november stories, pt. 1

Let's just make this a thing.

This is a month where change happens, where the wind howls through the streets and rips the leaves from the trees, leaving them to dance and swirl endlessly, tracking themselves everywhere. It's not a gentle breeze, either. It's the relentless kind, the kind that saps the warmth from your bones. It's the kind of cold you can only really get in the death throes of autumn. This is a cold far more real than anything winter can throw at us. This is a month where everything is stripped bare and left raw and gasping for warmth.

I've written so many words about these pale blue skies, about distance and alienation. The skies are never right, especially in November. But it was a November, long ago, off a back road somewhere in Montana, I think, when I last trusted a sky. I stepped out of the car and stared at the stars, so bright and clear on this bitter November night, and I smiled. I could have stayed out there forever if my traveling companion hadn't woken up and ruined the moment with the dome light of the car. "What are you doing? Are you all right?" I let her drive after that.

I never thought I'd have a moment like that in the city, but the other night, between the buildings that make up Seattle's skyline, this beautiful pale moon was rising. I stood there in the middle of the street, with the leaves whipping round me, and suddenly felt like the sky was right. Someone shouted at me from a passing car and I smiled and waved and kept walking. It didn't matter. There would be warmth again. Things were going to change, finally, truly.



The day before I left for good--right before I actually told her I was leaving for good--she started asking me prying questions. Some of them felt like an interrogation, but mostly it felt like she was trying to get me to open up. (That's probably fair: I'd certainly closed off since I decided I was leaving, which I guess is why I hadn't told her yet.)

What stuck with me about the questions, though, was how her version of events seemed so different from how I remembered. She asked why I'd done something that I remembered her doing. (We had a particularly heated argument. We got drunk and she started kissing me, then abruptly stopped and said she just remembered what I'd said earlier, and she couldn't stand sleeping next to me. I slept on the couch in one of her t-shirts and prayed her roommates wouldn't notice. She asked me why I'd left to sleep on the couch that night.) I wondered which one of us was wrong. Or maybe we were both wrong. I felt certain I remembered things correctly, but I'd long since realized that certainty is usually the best sign that you're very, very wrong.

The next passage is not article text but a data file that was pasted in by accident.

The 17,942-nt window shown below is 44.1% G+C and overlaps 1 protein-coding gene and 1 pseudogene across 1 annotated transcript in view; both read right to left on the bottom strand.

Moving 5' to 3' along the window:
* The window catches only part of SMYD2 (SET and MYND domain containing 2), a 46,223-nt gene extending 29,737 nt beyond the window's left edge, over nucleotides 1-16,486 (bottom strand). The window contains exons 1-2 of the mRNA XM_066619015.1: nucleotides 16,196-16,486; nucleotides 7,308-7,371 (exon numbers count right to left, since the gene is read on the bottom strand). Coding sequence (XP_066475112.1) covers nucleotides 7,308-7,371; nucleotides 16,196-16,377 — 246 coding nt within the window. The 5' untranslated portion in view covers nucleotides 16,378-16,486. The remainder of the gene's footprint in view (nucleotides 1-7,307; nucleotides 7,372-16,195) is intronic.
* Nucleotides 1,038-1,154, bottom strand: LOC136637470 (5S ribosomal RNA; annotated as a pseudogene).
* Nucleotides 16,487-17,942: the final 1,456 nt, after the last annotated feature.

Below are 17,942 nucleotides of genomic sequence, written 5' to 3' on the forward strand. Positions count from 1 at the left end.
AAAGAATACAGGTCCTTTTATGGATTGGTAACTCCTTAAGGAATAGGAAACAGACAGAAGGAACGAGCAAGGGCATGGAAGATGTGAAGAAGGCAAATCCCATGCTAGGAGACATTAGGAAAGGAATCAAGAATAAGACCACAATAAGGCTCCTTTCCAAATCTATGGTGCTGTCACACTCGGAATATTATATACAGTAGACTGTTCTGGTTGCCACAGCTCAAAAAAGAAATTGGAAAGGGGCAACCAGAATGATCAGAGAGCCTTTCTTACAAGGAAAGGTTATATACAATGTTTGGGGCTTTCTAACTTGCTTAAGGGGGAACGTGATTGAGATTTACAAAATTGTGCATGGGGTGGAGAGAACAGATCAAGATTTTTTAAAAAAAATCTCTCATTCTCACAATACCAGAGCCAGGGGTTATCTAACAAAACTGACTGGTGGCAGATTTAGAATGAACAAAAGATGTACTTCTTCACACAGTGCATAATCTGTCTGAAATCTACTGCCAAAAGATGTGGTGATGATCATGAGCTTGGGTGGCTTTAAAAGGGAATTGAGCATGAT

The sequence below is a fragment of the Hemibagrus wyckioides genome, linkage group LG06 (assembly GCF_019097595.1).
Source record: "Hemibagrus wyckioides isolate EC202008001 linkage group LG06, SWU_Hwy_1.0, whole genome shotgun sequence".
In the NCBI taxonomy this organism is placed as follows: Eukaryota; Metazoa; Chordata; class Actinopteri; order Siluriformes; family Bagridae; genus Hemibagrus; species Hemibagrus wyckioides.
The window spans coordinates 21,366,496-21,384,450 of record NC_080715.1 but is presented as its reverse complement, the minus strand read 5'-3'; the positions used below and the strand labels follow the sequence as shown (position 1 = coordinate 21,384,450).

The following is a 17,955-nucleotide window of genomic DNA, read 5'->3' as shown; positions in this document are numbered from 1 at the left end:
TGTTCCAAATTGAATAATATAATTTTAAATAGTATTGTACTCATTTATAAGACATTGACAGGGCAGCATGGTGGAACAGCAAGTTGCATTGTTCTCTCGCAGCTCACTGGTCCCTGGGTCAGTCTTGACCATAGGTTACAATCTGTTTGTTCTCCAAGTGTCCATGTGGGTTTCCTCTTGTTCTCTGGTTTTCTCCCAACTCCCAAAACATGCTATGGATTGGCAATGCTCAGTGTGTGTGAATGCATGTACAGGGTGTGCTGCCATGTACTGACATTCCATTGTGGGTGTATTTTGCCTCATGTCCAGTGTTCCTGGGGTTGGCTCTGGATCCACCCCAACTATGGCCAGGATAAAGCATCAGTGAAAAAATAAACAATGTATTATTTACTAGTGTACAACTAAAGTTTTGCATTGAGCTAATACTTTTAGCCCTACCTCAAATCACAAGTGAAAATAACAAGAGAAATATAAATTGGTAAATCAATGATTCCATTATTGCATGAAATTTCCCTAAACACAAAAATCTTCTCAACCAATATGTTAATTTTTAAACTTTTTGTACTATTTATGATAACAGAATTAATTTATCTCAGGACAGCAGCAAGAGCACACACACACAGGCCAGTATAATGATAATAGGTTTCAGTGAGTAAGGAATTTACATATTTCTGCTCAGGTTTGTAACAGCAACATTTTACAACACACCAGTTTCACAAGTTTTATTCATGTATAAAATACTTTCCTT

So I spent the evening lying and evading questions. I probably should have felt guilty about it, but I'd told so many lies since I came (starting with, I suppose, "it's good to see you again") that I hardly even noticed. It seemed easier and more natural than just telling her that I remembered things differently (and starting another argument, prompting a question like "why do you always pretend you don't remember the unacceptable things you've done?"). So I dodged questions for an evening, until it was too much. "I'm leaving tomorrow. I won't be coming back."

Neither of us said another word that night. She kissed me like she meant it then. Until morning we could both pretend things had been different.


ghost story for the day of the dead

You can never cross the same river twice.

One last ghost story, then--though I suppose all stories are ghost stories eventually. This one came after a summer spent at sea on a salvage vessel, so far north there were days where I thought I'd never see another sunset. But even endless days have to end sometime, and eventually the dark crept back into the world. We were trying to get as much done as we could before the winter made our work impossible.

This was the night of the equinox. I didn't have a calendar, but I could feel it in the air: this was the day that summer was finally in retreat. So I went above decks, and I watched the ocean, and my thoughts turned dark. How many men had died here, under this moon, on this ocean? How many had never received a proper burial, and were left adrift forever?

A truly ancient sailor's ghost joined me on the decks, then. I don't know how he got there, or how long he'd been standing there. I didn't dare speak, but I watched. At first I thought he didn't know I was there. Then he turned to me and looked at me with empty eyes and told me his story, which I sensed was no longer merely his story. It was the story of a man who had left everything behind for a life adrift, and who fled that life, terrified that he would be adrift forever. It was the story of a man running: running from stability, running from chaos, until ultimately running was all he knew.

He died at sea. He could just as easily have died in some quiet seaside town. What I think he wanted to impart most is that he did not die at peace. He seemed relieved, having told his story, but he did not go away. I sat with him, and we waited for the first dawn of the winter. Then I went below decks and slept like a stone. I'd never been so eager to return home.